Abraham Lincoln, one of the most revered presidents of our country, once expressed “I have always found that mercy bears richer fruits than strict justice.” Throughout history, many men have tried to teach their people by punishment. From the times of ancient Egypt, to the Dark Ages of Europe, even up to the times of colonial America, persecution, humiliation, and torture have been used to enforce the principles of righteousness. But God has seemingly different ideas. From the very beginning, God has been teaching his children on Earth by showing them mercy instead of giving them misery. This theme is exemplified in Nathaniel Hawthorne’s novel The Scarlet Letter as Hester and Dimmesdale suffer through their various forms of punishment. Hawthorne frequently uses the forest and Pearl as symbols, proving his message that God’s laws, or nature’s laws, are more merciful than man’s.
The symbol of the forest represents the acceptance of sinners that exists away from society, which definitely supports the theme of the novel. While in the forest, both Hester and Dimmesdale feel like they can be free from their transgressions, even if only for a moment. When the two sit by the brook alone, Hester tells Dimmesdale that “[he has] deeply and surely repented. [His] sin is left behind [him], in the days long past” (188). Hester realizes that, contrary to the Puritans’ beliefs, people can be forgiven by God here on Earth. Dimmesdale has suffered greatly, and through his suffering, he is cleansed. Hester receives the same gift of forgiveness from God through her suffering. God shows her this when, “with the sudden smile of heaven, forth burst the sunshine, pouring a very flood into the obs...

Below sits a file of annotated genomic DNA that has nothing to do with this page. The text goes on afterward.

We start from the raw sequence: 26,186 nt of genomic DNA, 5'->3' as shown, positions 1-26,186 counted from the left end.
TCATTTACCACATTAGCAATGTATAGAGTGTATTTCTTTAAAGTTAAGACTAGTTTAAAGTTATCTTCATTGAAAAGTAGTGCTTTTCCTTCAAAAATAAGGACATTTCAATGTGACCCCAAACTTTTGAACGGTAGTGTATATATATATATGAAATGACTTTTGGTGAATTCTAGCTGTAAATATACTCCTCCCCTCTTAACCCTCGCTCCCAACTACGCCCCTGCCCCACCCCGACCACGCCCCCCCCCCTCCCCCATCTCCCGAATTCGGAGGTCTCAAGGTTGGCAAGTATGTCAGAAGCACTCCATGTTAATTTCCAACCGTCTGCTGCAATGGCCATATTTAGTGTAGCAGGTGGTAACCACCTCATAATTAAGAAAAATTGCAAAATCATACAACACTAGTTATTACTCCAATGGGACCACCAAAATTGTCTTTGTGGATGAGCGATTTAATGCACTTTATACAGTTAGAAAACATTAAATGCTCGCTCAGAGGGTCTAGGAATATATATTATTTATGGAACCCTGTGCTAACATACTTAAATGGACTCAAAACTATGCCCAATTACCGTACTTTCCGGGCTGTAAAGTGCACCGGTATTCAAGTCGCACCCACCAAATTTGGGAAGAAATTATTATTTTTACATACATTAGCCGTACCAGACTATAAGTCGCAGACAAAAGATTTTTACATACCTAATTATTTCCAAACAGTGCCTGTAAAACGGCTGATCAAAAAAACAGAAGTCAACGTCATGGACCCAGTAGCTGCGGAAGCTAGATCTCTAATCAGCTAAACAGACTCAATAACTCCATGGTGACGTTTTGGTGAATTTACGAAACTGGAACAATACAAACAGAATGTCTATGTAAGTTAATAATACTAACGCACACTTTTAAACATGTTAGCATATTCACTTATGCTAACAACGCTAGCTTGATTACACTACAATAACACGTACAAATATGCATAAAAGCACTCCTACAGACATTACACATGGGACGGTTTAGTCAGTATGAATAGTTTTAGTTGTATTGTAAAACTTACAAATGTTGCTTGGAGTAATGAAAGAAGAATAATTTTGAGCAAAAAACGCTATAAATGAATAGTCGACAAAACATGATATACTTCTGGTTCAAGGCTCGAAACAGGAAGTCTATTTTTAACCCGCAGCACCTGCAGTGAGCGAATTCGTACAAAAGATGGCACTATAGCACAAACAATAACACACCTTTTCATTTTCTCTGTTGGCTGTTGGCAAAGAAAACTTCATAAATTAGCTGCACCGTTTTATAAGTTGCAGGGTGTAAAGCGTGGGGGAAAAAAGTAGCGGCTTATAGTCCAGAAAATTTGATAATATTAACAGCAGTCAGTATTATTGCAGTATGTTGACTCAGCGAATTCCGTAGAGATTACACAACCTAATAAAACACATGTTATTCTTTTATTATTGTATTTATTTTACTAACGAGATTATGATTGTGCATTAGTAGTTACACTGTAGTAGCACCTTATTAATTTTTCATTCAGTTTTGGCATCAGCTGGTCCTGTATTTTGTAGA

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...f his consequences; however, his growth has been limited because man was his teacher. Hester, on the other hand, has had a change of heart, and an increase in wisdom because she was taught by the merciful judgements of God.
Hawthorne, throughout his novel, shows the reader that the lonely realms of nature, and the elf-child, Pearl, are proof of God’s endless mercy. God never pushes his children, never laughs at his little ones, and never tries to pull his priceless posterity down into a pit of suffering and despair. In the presence of God, it is clear that he cares for who we become after we learn from our mistakes. Many societies will try to enforce judgement and cruelty as consequence of others’ actions; but, this will never truly correct these people. As Abraham Lincoln wisely implied, mercy will always be a better teacher than the judgements of man.
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